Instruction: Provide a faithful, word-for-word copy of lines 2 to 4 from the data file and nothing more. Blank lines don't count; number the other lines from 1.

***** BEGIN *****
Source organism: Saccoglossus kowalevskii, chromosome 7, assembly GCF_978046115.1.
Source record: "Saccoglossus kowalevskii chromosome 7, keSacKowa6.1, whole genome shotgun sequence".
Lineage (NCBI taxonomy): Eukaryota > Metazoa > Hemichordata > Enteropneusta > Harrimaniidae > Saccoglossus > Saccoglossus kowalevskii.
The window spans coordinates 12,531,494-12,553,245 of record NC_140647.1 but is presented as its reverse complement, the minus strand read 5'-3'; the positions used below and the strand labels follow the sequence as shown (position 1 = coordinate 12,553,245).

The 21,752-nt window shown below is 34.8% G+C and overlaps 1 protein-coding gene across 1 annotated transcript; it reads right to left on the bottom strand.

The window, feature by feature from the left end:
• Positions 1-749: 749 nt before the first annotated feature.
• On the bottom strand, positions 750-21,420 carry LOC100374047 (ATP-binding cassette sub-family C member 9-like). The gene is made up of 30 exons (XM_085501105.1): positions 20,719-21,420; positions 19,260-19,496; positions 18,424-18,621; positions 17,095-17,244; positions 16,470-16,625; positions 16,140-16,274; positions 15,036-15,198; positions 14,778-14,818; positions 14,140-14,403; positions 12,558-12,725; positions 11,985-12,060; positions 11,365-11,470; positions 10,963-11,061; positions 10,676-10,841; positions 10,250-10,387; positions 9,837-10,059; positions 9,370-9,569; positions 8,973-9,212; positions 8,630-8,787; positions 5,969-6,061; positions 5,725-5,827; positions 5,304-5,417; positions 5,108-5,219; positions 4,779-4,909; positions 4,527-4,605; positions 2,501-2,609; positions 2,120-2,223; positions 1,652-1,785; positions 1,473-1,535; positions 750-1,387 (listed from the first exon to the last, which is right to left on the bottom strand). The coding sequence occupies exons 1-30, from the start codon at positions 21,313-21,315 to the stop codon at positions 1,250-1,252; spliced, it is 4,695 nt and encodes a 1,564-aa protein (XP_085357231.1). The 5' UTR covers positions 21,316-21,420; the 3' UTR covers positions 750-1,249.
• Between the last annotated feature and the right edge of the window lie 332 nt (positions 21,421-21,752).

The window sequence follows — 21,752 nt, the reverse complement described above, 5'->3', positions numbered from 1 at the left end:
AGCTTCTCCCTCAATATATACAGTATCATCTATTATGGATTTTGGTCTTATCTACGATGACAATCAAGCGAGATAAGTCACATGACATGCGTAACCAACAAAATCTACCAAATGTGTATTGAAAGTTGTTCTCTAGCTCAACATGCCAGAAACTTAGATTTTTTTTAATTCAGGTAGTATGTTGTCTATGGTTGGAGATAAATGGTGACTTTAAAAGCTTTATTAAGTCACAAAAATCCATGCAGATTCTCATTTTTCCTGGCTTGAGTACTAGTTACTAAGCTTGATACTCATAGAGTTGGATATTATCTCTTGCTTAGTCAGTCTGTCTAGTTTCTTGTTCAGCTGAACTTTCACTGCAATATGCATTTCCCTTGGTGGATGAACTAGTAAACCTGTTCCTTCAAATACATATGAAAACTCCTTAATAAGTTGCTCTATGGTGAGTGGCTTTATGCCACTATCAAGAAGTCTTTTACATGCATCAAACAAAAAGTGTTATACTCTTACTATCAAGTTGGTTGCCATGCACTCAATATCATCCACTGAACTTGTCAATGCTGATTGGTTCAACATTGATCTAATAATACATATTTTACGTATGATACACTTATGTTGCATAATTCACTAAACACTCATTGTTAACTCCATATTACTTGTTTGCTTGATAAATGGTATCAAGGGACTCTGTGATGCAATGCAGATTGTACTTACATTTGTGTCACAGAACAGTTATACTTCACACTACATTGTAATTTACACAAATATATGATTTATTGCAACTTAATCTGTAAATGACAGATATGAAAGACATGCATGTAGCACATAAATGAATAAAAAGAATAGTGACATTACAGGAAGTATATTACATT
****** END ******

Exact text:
Source record: "Saccoglossus kowalevskii chromosome 7, keSacKowa6.1, whole genome shotgun sequence".
Lineage (NCBI taxonomy): Eukaryota > Metazoa > Hemichordata > Enteropneusta > Harrimaniidae > Saccoglossus > Saccoglossus kowalevskii.
The window spans coordinates 12,531,494-12,553,245 of record NC_140647.1 but is presented as its reverse complement, the minus strand read 5'-3'; the positions used below and the strand labels follow the sequence as shown (position 1 = coordinate 12,553,245).